The rule for a “name containing no dots” is thus distinct from the rule for a “name that contains any dots”. Although RFC 1536 itself is Informational (and this has led some to mistakenly assume the rule is unimportant), the same guidance was then incorporated into and repeated in multiple Standards Track RFCs.
For example, standards Track RFC 3397 (dated November 2002), section 4 states:
[RFC1536] section 6 also addresses this vulnerability, and recommends that resolvers:  Use searchlists only when explicitly specified; no implicit searchlists should be used.  Resolve a name that contains any dots by first trying it as an FQDN and if that fails, with the local domain name (or searchlist if specified) appended.  Resolve a name containing no dots by appending with the searchlist right away, but once again, no implicit searchlists should be used. In order to minimize potential vulnerabilities it is recommended that: [a] Hosts implementing the domain search option SHOULD also implement the searchlist recommendations of [RFC1536], section 6.
Similarly, Standards Track RFC 3646 (dated December 2003), section 6 again repeats the same recommendations.
Hence the RFC 1536 section 6 recommendations are a SHOULD in Standards Track RFCs, and following this recommendation is important to minimize potential security vulnerabilities.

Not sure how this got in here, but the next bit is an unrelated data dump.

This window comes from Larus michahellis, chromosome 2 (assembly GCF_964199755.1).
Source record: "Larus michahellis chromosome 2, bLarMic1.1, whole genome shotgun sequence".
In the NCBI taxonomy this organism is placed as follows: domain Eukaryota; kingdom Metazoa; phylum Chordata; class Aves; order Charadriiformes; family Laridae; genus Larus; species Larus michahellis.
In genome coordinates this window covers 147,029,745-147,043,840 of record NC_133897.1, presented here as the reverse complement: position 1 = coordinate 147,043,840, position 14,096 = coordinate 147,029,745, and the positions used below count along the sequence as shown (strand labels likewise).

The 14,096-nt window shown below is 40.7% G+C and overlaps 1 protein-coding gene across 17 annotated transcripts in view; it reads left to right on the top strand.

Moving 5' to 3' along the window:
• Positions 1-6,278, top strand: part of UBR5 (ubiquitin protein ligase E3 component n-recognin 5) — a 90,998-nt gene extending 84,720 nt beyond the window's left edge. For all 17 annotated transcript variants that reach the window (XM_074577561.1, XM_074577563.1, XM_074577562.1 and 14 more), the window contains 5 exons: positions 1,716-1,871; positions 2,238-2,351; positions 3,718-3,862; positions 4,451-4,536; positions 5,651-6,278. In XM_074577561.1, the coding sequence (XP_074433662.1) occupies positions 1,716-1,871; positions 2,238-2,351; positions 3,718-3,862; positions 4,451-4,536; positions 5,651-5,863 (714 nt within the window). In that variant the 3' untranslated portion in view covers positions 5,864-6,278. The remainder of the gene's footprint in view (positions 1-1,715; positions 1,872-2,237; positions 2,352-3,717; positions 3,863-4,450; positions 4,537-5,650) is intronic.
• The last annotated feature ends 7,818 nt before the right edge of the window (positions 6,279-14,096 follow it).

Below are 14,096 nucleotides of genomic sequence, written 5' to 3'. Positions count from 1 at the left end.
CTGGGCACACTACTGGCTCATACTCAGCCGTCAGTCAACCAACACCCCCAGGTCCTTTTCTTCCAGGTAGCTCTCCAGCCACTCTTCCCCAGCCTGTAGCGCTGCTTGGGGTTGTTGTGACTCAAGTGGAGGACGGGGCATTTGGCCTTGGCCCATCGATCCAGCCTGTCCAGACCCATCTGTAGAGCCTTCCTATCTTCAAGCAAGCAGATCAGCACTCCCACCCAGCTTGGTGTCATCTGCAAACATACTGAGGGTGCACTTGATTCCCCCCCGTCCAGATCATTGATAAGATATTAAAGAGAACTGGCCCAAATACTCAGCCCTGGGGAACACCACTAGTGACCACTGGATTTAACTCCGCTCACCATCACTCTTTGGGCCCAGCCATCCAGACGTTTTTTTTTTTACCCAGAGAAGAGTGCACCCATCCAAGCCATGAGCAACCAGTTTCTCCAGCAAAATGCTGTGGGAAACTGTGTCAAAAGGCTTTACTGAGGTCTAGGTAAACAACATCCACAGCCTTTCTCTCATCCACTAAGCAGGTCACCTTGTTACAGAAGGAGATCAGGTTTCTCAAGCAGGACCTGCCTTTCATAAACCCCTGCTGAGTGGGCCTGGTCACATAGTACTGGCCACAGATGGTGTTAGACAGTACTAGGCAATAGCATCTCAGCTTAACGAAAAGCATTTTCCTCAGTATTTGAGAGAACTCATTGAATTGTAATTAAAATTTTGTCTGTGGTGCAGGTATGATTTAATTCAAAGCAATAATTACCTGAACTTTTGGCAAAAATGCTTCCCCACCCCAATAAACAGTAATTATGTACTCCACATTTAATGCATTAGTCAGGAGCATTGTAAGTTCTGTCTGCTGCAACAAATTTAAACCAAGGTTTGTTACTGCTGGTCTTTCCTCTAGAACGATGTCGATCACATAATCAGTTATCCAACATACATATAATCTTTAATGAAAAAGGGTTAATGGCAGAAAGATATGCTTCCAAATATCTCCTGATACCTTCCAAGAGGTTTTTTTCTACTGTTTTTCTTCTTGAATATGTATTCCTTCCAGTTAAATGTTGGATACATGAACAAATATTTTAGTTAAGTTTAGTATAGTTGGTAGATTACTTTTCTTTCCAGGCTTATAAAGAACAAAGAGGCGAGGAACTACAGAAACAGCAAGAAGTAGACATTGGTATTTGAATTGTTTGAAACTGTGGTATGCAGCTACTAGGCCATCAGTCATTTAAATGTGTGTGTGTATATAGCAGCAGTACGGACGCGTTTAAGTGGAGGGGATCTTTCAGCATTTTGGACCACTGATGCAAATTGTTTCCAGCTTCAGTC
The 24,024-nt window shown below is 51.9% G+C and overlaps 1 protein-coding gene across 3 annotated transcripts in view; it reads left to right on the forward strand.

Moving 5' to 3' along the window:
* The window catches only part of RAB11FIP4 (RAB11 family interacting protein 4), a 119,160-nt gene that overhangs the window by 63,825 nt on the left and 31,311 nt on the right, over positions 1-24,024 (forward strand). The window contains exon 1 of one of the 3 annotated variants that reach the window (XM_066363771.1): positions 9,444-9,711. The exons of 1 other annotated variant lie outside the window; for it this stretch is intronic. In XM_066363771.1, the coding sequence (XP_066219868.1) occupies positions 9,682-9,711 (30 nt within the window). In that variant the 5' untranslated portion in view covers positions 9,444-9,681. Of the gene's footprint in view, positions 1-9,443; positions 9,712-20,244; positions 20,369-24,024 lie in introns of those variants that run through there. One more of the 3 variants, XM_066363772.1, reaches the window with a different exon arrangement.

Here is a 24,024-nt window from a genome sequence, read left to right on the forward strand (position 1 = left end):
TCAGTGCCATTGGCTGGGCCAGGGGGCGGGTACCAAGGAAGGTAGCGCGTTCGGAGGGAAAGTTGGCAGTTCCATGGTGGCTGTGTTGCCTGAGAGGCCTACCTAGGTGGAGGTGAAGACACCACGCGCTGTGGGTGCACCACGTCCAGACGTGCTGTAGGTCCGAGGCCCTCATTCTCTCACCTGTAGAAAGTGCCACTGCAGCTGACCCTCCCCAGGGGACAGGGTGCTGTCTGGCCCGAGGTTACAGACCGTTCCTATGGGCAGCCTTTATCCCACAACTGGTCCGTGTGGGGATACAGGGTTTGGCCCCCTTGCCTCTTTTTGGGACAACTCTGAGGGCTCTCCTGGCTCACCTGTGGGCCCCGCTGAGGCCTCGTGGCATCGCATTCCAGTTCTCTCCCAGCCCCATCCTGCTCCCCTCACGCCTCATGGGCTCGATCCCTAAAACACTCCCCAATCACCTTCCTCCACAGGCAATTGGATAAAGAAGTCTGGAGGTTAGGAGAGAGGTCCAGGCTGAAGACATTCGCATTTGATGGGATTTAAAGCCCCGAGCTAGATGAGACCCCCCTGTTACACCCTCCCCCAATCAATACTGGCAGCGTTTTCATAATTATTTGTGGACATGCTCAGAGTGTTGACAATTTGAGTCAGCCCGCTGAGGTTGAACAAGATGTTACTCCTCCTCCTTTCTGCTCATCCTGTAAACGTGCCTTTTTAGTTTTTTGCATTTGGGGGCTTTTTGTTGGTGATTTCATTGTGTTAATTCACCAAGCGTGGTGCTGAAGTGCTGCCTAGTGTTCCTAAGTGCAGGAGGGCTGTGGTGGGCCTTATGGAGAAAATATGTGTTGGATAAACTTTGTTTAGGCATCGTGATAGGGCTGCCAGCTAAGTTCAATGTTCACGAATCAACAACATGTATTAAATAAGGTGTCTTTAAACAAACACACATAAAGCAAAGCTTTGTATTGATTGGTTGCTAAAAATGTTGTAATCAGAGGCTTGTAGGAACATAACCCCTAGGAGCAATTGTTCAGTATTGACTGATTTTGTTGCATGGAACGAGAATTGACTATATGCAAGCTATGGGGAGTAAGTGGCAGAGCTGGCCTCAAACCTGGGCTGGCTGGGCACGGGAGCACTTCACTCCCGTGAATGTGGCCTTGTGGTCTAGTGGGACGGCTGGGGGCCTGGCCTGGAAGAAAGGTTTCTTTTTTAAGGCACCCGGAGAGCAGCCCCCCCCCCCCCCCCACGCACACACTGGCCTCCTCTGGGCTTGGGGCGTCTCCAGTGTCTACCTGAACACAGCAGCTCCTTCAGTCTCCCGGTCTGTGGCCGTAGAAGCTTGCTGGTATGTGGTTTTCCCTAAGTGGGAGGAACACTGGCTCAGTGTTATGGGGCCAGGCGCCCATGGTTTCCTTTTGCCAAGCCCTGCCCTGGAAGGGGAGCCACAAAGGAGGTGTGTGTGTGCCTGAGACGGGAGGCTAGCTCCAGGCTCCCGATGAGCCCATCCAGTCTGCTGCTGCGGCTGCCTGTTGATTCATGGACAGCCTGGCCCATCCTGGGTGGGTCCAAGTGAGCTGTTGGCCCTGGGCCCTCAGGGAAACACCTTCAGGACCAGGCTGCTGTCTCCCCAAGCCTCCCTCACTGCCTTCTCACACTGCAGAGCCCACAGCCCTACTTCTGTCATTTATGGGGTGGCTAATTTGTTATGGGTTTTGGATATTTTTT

The IAB is aware that there are top-level domains on the Internet that offer services at that top-level domain. While dotless domains may work with some implementation configurations in some locations, hundreds of millions of deployed systems will not behave as expected by TLD operators. Since TLD operators lack the administrative authority to configure implementations to behave as they would like, the implementation of dotless domains will inevitably result in user confusion as well as security vulnerabilities, eroding the stability and security of the global DNS. In general, conformance to IETF recommendations is even more important for the root zone than for any other zone. This is why, in RFC 6912 [RFC6912] (section 2.1), the IAB recommended more restrictive rules the closer to the root one was.
In summary, the IAB believes that the current IETF recommendations against the use of dotless domains are important to the continued viability and success of the Internet, and strongly recommends that the Internet community strictly adhere to them.
[SAC053] ICANN Security and Stability Advisory Committee, “SSAC Report on Dotless Domains”, SAC053. 23 February 2012. Retrieved from SAC053.
[RFC1034] Mockapetris, P., “Domain names – concepts and facilities“, STD 13, RFC 1034, November 1987.
[RFC1123] Braden, R., ed., “Requirements for Internet Hosts — Application and Support”, STD 3, RFC 1123, October 1989.
[RFC1536] Kumar, A., J. Postel, C. Neuman, P. Danzig, S. Miller, “Common DNS Implementation Errors and Suggested Fixes”, RFC 1536, October 1993.
[RFC2119] Bradner, S., “Key words for use in RFCs to Indicate Requirement Levels”, BCP 14, RFC 2119, March 1997.
[RFC3397] Aboba, B. and S. Cheshire, “Dynamic Host Configuration Protocol (DHCP) Domain Search Option”, RFC 3397, November 2002.
[RFC3646] Droms, R, ed., “DNS Configuration options for Dynamic Host Configuration Protocol for IPv6 (DHCPv6)”, RFC 3646, December 2003.
[RFC6912] Sullivan, A., Thaler, D., Klensin, J. and O. Kolkman, “Principles for Unicode Code Point Inclusion in Labels in the DNS”, RFC 6912, April 2013.